August 6, 2014
Courtesy UMass Amherst News Office
The work will advance basic understanding of muscle function and should lead to new drug therapies for individuals with fatigue that greatly limits physical function and quality of life, including the 5.7 million Americans living with chronic heart failure.
Medical researchers and physiologists believed for a long time that heart failure, a syndrome or collection of symptoms, involved only cardiac muscle, Debold points out. But in the late 1980s, they were surprised to find that function of skeletal muscle is also compromised and is much more susceptible to fatigue, he explains. “So for affected individuals the simplest tasks around the house become extremely arduous.” It makes sense to study the basis of skeletal muscle function, he adds, “because if we can reduce the fatigue, we could enable them to live independently longer and increase activity levels, which can improve their long-term prognosis.”
Muscle fatigue of this type is like a car engine with a bad exhaust system, unable to get rid of waste products, the physiologist says. By-products of metabolism build up inside the muscle cells and inhibit its ability to contract. “Our understanding of muscle fatigue is currently limited by our inability to directly observe this process at the molecular level,” Debold says. “The really exciting aspect of this project is that it will overcome this limitation by using the latest technologies to directly visualize and characterize the process of muscle fatigue at the single-molecule level.”
He and colleagues are experts in the use of a single molecule laser trap assay, which enables them to directly observe the nanoscale motions of myosin, the protein that makes muscles contract.
Debold, who built the laser trap assay at UMass Amherst, says, “We’re one of only a handful of labs in the world who have an instrument capable of making these measurements. The techniques are new, so no one has addressed the mechanisms of muscle fatigue in quite this way, using the laser trap assay. It should help us to figure out why a muscle stops working during fatigue.”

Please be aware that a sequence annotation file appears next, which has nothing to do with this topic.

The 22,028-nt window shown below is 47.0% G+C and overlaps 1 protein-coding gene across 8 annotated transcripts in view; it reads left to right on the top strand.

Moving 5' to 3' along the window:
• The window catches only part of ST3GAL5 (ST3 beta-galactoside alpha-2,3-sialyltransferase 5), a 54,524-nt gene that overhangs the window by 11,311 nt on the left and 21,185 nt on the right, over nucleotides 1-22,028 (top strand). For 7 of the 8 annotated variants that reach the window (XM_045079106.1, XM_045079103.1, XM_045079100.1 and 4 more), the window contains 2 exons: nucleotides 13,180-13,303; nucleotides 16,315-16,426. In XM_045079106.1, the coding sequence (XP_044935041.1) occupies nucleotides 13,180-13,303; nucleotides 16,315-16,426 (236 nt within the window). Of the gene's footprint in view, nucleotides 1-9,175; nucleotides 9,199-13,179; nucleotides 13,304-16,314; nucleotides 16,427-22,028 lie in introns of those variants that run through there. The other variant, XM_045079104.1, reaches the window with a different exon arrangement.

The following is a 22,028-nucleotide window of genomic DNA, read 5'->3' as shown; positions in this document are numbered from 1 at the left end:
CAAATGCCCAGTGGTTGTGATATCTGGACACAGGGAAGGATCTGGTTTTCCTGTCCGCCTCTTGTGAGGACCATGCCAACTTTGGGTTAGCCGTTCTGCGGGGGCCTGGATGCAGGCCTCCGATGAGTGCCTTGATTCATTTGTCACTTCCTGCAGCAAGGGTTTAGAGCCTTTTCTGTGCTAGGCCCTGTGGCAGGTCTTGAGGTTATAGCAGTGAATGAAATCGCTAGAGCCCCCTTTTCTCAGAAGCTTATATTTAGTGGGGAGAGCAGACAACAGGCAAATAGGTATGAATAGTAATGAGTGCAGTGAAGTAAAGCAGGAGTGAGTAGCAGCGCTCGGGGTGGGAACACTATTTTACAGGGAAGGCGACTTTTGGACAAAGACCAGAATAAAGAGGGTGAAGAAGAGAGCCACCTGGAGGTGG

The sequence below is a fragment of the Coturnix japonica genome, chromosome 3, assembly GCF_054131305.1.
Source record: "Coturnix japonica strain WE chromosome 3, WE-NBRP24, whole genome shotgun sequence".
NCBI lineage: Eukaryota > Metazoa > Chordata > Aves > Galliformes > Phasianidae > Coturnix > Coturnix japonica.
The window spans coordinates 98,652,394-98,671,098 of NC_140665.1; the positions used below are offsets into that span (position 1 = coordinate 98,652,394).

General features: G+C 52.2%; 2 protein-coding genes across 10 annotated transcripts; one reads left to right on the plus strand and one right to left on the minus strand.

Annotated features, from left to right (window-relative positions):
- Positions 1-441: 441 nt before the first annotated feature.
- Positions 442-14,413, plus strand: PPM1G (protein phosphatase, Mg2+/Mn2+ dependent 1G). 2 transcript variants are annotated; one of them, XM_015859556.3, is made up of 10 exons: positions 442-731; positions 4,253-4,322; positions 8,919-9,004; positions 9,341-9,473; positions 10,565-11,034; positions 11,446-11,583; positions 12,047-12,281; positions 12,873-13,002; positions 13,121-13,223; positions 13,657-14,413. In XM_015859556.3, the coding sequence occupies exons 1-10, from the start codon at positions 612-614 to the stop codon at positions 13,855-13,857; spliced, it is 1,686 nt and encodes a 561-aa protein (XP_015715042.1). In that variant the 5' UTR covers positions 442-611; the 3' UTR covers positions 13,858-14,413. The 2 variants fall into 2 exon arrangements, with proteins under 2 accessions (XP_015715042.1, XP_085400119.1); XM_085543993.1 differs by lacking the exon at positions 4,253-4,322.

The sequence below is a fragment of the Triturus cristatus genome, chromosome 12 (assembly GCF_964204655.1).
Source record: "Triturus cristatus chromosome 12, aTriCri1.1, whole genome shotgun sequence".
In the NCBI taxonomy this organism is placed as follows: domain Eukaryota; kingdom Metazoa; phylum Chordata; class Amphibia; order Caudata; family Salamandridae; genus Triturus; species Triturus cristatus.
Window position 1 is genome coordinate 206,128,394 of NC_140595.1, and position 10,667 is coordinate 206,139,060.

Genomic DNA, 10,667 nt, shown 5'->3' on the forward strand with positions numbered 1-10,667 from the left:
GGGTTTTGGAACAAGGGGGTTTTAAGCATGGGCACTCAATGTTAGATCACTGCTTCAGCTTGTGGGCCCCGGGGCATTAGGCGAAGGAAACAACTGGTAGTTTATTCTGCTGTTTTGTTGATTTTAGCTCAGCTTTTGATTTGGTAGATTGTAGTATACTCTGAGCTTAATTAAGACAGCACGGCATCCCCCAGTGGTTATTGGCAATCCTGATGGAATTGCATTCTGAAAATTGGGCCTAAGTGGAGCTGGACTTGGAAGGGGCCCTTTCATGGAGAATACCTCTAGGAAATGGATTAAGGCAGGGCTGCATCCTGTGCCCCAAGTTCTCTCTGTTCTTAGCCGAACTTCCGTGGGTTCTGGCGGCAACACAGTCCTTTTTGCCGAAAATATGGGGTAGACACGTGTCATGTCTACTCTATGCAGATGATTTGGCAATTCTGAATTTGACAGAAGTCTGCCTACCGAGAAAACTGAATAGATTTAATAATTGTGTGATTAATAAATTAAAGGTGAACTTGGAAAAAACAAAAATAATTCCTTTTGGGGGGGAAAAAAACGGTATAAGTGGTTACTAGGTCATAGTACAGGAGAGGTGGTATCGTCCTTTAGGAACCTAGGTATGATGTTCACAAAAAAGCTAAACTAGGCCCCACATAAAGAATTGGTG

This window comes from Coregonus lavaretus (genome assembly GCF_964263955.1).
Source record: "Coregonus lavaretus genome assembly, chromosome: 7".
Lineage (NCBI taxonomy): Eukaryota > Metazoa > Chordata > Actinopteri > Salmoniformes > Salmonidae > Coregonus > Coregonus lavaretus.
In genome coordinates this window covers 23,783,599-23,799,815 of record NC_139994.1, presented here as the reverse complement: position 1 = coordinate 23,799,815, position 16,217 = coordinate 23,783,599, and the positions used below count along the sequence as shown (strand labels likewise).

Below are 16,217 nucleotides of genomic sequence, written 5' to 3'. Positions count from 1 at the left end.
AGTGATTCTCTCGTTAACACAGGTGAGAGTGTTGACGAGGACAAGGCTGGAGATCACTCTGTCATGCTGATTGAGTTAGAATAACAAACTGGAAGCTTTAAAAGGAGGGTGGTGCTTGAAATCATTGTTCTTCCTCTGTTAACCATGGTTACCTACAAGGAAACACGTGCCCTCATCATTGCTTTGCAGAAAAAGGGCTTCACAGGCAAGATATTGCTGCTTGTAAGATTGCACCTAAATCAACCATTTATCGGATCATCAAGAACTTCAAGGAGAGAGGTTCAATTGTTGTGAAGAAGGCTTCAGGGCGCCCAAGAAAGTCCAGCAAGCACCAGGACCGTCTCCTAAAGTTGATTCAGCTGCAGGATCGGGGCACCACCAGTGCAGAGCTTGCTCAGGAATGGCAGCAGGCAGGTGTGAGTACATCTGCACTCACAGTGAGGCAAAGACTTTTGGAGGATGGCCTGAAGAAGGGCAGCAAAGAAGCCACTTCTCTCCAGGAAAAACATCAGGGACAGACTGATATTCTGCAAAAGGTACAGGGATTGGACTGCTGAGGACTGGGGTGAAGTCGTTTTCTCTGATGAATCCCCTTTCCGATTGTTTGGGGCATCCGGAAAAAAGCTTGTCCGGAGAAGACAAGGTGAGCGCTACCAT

To do these experiments the lab initially isolates the 20-nanometer size muscle protein myosin (one million times smaller than a millimeter) from skeletal muscle tissue. They will then mimic the conditions of fatigue in a test tube and directly observe the impact on myosin’s ability to generate force and motion.
One of the basic ideas to be tested is how and why the presence of metabolites act to slow the velocity of contraction in fatigued muscles. A second aim is to understand how these same metabolites disrupt the regulation of muscle contraction, specifically why a separate set of muscle proteins, tropomyosin and troponin, become less sensitive to their molecular trigger calcium.
Debold explains, “We believe this process is disrupted during fatigue and muscles become less sensitive to calcium, the ion released in muscle cells in response to stimulation from a nerve. This means that even though your brain is telling the muscle to contract strongly, you get less force because the muscle doesn’t respond as well to the signal from the brain.”
In a later phase of the project, Debold and his colleagues will partner with pharmaceutical companies to begin to translate their new knowledge about muscle fatigue by testing several drugs that target the contractile proteins myosin and troponin to enhance their function under fatigue like conditions. This represents a crucial first step in the translation of this knowledge from the lab bench to the patient’s bedside.
This is a highly collaborative project that also involves labs at Penn State Medical Center where Chris Yengo, an expert in myosin structure and function, will analyze the impact of the fatiguing metabolites on the “clock-like” internal motions in the myosin molecule. In addition, Jonathan Davis at Ohio State University, an expert in muscle regulatory protein structure and function, will help the Debold lab identify the structures and processes in troponin that cause muscle to be less responsive to activation during fatigue.